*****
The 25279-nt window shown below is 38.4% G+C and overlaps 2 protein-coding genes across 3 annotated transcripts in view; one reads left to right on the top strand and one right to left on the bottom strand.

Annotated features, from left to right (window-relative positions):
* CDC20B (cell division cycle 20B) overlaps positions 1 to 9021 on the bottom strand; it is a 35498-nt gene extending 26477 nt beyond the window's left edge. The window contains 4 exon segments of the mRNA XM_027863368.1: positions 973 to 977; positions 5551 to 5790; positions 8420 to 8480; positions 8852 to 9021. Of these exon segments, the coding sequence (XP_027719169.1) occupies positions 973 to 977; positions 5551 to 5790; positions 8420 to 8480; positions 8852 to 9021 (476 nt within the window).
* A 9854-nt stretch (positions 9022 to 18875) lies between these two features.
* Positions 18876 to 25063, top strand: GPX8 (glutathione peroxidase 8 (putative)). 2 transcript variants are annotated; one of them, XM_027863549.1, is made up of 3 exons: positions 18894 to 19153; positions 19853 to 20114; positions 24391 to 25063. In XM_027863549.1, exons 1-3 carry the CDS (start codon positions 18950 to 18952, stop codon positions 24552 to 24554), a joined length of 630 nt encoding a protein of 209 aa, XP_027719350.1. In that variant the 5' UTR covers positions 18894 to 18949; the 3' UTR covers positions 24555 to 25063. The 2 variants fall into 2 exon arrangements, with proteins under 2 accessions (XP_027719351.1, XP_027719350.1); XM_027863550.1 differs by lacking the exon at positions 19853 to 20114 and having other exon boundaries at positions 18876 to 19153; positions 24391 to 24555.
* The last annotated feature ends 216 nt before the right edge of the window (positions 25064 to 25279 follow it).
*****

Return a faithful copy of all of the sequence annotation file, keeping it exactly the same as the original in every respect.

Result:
The 25279-nt window shown below is 38.4% G+C and overlaps 2 protein-coding genes across 3 annotated transcripts in view; one reads left to right on the top strand and one right to left on the bottom strand.

Annotated features, from left to right (window-relative positions):
* CDC20B (cell division cycle 20B) overlaps positions 1 to 9021 on the bottom strand; it is a 35498-nt gene extending 26477 nt beyond the window's left edge. The window contains 4 exon segments of the mRNA XM_027863368.1: positions 973 to 977; positions 5551 to 5790; positions 8420 to 8480; positions 8852 to 9021. Of these exon segments, the coding sequence (XP_027719169.1) occupies positions 973 to 977; positions 5551 to 5790; positions 8420 to 8480; positions 8852 to 9021 (476 nt within the window).
* A 9854-nt stretch (positions 9022 to 18875) lies between these two features.
* Positions 18876 to 25063, top strand: GPX8 (glutathione peroxidase 8 (putative)). 2 transcript variants are annotated; one of them, XM_027863549.1, is made up of 3 exons: positions 18894 to 19153; positions 19853 to 20114; positions 24391 to 25063. In XM_027863549.1, exons 1-3 carry the CDS (start codon positions 18950 to 18952, stop codon positions 24552 to 24554), a joined length of 630 nt encoding a protein of 209 aa, XP_027719350.1. In that variant the 5' UTR covers positions 18894 to 18949; the 3' UTR covers positions 24555 to 25063. The 2 variants fall into 2 exon arrangements, with proteins under 2 accessions (XP_027719351.1, XP_027719350.1); XM_027863550.1 differs by lacking the exon at positions 19853 to 20114 and having other exon boundaries at positions 18876 to 19153; positions 24391 to 24555.
* The last annotated feature ends 216 nt before the right edge of the window (positions 25064 to 25279 follow it).